Anstriche und Tarnanstriche der Kriegsmarine (German Edition) [Dieter Jung] on *FREE* shipping on qualifying offers. Die Anstriche und Tarnanstriche der deutschen Kriegsmarine. [Dieter, Abendroth, Arno, and Kelling, Norbert Jung] on *FREE* shipping on. : Anstriche und Tarnanstriche der Kriegsmarine (German je acht farbige und sw-Tafeln, Billdunterschriften in deutsch und englisch, Kt., Gr. 8°.

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Capital Ship Paint Schemes of the Imperial German Navy ,riegsmarine World War I by Tom Tanner One of the more difficult aspects of building models of German ships, especially those from World War I, is the lack of authoritative English language documentation on their outfit and color, and the difficulty finding foreign language books that may fill the gap.

Luckily some e-mail inquiries of mine were answered by a model builder and historian in Germany named Peter Lienau, who suggested I get a copy of “German Warships Volume I: In a very methodical manner the book details the history and fates of all major German Navy combatants up to World War II and provides detailed, albeit small, drawings of most major vessels.

But it more than makes up for that with detailed photos, some in color, of various WWII German ships, both combatant and merchant.

Used by most ships in home waters, it was based on the use of increasingly lighter shades of grey as you climbed from the waterline to the superstructure, with the hull below the waterline red-brown referred to as Lfd.

The waterline on these capital ships was painted Anthracite Grey Lfd. This dark grey was also used for the inside areas of the Admiral’s Bridge, Conning Tower, the Compass Platform, and on the decks of the superstructure if that area was covered by wooden gratings, while sheets of Linoleum covered various areas of other decks.

The colour of the Linoleum was a reddish brown.


Capital Ship Paint Schemes of the Imperial German Navy in World War I

Single “sheets” of Linoleum were fixed on the deck with 2″ broad stripes of brass. The use onboard depends on the time of construction and the type. Every horizontal area above the boatdeck if not covered by gratings and the platforms if not perforated or covered by gratings. The vertical hull area was painted Squirrel Grey Lfd. For example, SMS Von der Tann, with it’s raised forecastle, would have the superstructure aft of the break in the hull below the bridge painted this same grey if it stretched to the outer edge of the hull, up to the height of the forecastle.

If the superstructure was recessed from the edge, then it was painted Silver Grey Lfd. Silver Grey was used on the vertical surfaces of the superstructure and funnels from the weather deck up into the mast-tops.

As trim, a brown-beige Lfd.

Imperial German Navy in World War I – Paint Schemes Overview

Funnel caps if present and parts of the masts were painted Jet Black Lfd. Before the war, the Germans needed a kriegemarine to distinguish specific vessels in the battle line.

Since there might be two, three, four, or even five ships of the same class in the line, lack of a visual reference could become a problem during maneuvers. Thus the German Navy, like others, tarnanstricche to paint horizontal stripes of either red or yellow on one or more funnels to distinguish individual ships, their squadron, and their place within the squadron. The designations and number of stripes a ship may wear changed as new ships were krieggsmarine and roles changed, but the use was continued during the drutschen more on that later.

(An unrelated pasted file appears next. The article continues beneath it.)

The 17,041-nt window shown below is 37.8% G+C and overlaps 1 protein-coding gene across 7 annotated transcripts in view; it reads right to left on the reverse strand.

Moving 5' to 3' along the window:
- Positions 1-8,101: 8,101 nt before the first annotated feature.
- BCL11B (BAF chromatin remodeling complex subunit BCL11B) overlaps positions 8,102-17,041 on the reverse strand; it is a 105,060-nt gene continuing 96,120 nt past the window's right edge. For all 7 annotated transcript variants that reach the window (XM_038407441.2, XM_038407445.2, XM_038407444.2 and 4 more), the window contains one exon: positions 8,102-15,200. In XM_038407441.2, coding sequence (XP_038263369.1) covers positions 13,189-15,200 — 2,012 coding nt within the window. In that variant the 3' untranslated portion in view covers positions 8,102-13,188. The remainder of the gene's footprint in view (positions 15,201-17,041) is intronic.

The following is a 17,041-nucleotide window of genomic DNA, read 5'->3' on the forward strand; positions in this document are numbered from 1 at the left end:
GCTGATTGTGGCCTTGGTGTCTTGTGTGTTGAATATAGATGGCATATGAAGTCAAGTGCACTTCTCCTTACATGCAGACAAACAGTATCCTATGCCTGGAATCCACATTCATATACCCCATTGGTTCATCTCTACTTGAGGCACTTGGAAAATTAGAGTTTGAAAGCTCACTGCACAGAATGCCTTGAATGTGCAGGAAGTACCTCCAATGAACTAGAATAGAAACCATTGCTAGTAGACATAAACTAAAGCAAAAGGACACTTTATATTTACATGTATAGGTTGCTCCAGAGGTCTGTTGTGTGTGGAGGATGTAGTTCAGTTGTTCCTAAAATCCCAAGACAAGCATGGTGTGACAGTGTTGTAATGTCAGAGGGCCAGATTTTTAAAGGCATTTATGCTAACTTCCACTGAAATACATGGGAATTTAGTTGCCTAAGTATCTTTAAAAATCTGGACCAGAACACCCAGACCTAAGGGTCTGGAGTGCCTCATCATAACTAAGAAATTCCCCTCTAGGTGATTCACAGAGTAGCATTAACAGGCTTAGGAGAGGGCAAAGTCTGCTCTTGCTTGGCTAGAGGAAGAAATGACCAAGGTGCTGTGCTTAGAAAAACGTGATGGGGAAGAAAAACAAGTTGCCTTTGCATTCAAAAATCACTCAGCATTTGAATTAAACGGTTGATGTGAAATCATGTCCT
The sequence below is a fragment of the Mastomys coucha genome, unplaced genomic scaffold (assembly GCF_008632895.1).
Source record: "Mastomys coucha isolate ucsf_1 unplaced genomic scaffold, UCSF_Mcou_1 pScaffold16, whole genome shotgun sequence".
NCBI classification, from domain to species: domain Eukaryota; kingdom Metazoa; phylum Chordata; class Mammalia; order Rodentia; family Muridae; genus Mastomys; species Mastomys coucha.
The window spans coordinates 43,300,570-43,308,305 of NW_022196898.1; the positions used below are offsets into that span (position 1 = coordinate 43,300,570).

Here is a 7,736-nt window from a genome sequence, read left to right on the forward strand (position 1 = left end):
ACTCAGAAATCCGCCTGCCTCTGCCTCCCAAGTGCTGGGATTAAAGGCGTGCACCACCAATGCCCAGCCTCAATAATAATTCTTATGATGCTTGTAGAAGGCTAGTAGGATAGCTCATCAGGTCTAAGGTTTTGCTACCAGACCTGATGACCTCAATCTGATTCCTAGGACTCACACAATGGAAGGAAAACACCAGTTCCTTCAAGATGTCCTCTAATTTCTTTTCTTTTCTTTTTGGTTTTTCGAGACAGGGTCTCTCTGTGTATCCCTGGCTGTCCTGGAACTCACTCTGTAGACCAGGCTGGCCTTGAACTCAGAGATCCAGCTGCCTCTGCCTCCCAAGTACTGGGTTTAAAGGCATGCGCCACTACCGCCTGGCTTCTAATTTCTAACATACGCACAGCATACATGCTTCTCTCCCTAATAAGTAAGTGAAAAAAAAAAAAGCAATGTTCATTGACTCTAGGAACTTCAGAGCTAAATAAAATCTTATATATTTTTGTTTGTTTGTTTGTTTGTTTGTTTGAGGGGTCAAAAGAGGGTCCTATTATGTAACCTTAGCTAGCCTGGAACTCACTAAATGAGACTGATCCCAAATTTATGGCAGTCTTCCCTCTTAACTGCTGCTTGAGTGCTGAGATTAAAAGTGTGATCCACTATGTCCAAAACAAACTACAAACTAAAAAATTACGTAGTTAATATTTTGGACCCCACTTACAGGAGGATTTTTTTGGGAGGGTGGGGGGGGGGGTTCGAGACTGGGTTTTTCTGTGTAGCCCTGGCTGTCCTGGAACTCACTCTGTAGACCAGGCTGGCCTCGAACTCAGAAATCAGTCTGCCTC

After Jutlandthe aft mast was painted completely Black, with the foremast painted Black from the level of the funnel cap up to a point 1. During the war, it would appear from the photographs available of German ships that the practice of painting identifying stripes on the ships funnels had been abandoned.


But appearances can be deceiving. In order to make life difficult for any Allied spies that may have worked out of the German fleet yarnanstriche, the Germans forbid the use of identifying mark while within the sight of land – these marks were only applied after sailing and repainted over in grey before returning to port, and they were used only during major operations that may have resulted in engagements with the enemy, about 13 instances in all according to an essay by Dr.

Anstriche und Tarnanstriche der Deutschen Kriegsmarine

The most common identifier used was to paint the aftermost funnel either an almost pastel red anstriceh yellow-ochre, depending on the operation. For example, at Dogger Bank the battlecruisers kept their funnels grey while the escorting torpedo boats and cruisers painted their aft funnels red, while at Jutland all participating ships sported red on their aft funnels.

Notice also the grey foremast while the mainmast is only grey to the level of the funnel cap. Following Jutland, a test was performed with three ships of the Kaiser-class to see if, instead of the thin-skinned and kriegsmarne funnels, another part of the ship should be painted for identification purposes.

The turrets were chosen because they were expected to survive more battle damage than the funnels. While these tests confirmed that Yellow and Red were the best choices for identification purposed, it was decided to continue painting the funnels instead of the turrets. To allow German ships to be identified from the air, the tops of the main turrets and ansrriche conning tower were painted Jet Black.

I hope some of you have found this material useful.